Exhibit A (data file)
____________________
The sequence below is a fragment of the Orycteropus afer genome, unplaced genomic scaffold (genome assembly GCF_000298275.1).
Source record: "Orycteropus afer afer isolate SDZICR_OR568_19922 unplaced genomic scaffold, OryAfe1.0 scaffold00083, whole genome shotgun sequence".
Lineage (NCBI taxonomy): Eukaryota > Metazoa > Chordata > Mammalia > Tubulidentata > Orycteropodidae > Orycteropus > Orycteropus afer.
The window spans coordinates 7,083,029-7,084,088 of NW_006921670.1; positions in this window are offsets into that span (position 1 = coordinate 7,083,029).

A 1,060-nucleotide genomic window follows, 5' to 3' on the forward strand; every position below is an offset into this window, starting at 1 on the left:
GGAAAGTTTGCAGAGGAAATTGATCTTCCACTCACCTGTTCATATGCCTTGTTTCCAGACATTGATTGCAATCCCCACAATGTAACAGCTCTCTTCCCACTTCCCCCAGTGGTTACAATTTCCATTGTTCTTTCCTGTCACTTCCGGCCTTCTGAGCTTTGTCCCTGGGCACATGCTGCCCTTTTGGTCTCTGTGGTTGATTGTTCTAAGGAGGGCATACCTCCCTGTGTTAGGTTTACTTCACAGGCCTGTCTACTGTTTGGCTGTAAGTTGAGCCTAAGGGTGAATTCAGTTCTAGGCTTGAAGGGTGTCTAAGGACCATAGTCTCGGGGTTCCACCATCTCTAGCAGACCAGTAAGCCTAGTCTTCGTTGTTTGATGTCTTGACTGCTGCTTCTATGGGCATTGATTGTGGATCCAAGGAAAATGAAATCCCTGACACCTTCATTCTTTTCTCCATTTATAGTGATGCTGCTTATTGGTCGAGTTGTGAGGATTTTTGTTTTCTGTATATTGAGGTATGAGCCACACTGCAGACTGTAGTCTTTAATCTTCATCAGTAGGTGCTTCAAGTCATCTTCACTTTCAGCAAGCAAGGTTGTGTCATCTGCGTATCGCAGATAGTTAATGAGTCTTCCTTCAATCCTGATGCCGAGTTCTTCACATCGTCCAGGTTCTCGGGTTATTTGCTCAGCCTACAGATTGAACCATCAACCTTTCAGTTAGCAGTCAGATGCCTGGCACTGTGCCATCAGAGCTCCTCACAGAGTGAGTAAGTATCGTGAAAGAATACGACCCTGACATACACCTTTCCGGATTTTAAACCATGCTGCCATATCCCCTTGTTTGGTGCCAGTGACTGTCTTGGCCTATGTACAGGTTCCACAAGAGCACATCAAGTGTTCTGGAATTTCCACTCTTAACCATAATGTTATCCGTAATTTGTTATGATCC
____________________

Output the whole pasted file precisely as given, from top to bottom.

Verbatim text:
The sequence below is a fragment of the Orycteropus afer genome, unplaced genomic scaffold (genome assembly GCF_000298275.1).
Source record: "Orycteropus afer afer isolate SDZICR_OR568_19922 unplaced genomic scaffold, OryAfe1.0 scaffold00083, whole genome shotgun sequence".
Lineage (NCBI taxonomy): Eukaryota > Metazoa > Chordata > Mammalia > Tubulidentata > Orycteropodidae > Orycteropus > Orycteropus afer.
The window spans coordinates 7,083,029-7,084,088 of NW_006921670.1; positions in this window are offsets into that span (position 1 = coordinate 7,083,029).

A 1,060-nucleotide genomic window follows, 5' to 3' on the forward strand; every position below is an offset into this window, starting at 1 on the left:
GGAAAGTTTGCAGAGGAAATTGATCTTCCACTCACCTGTTCATATGCCTTGTTTCCAGACATTGATTGCAATCCCCACAATGTAACAGCTCTCTTCCCACTTCCCCCAGTGGTTACAATTTCCATTGTTCTTTCCTGTCACTTCCGGCCTTCTGAGCTTTGTCCCTGGGCACATGCTGCCCTTTTGGTCTCTGTGGTTGATTGTTCTAAGGAGGGCATACCTCCCTGTGTTAGGTTTACTTCACAGGCCTGTCTACTGTTTGGCTGTAAGTTGAGCCTAAGGGTGAATTCAGTTCTAGGCTTGAAGGGTGTCTAAGGACCATAGTCTCGGGGTTCCACCATCTCTAGCAGACCAGTAAGCCTAGTCTTCGTTGTTTGATGTCTTGACTGCTGCTTCTATGGGCATTGATTGTGGATCCAAGGAAAATGAAATCCCTGACACCTTCATTCTTTTCTCCATTTATAGTGATGCTGCTTATTGGTCGAGTTGTGAGGATTTTTGTTTTCTGTATATTGAGGTATGAGCCACACTGCAGACTGTAGTCTTTAATCTTCATCAGTAGGTGCTTCAAGTCATCTTCACTTTCAGCAAGCAAGGTTGTGTCATCTGCGTATCGCAGATAGTTAATGAGTCTTCCTTCAATCCTGATGCCGAGTTCTTCACATCGTCCAGGTTCTCGGGTTATTTGCTCAGCCTACAGATTGAACCATCAACCTTTCAGTTAGCAGTCAGATGCCTGGCACTGTGCCATCAGAGCTCCTCACAGAGTGAGTAAGTATCGTGAAAGAATACGACCCTGACATACACCTTTCCGGATTTTAAACCATGCTGCCATATCCCCTTGTTTGGTGCCAGTGACTGTCTTGGCCTATGTACAGGTTCCACAAGAGCACATCAAGTGTTCTGGAATTTCCACTCTTAACCATAATGTTATCCGTAATTTGTTATGATCC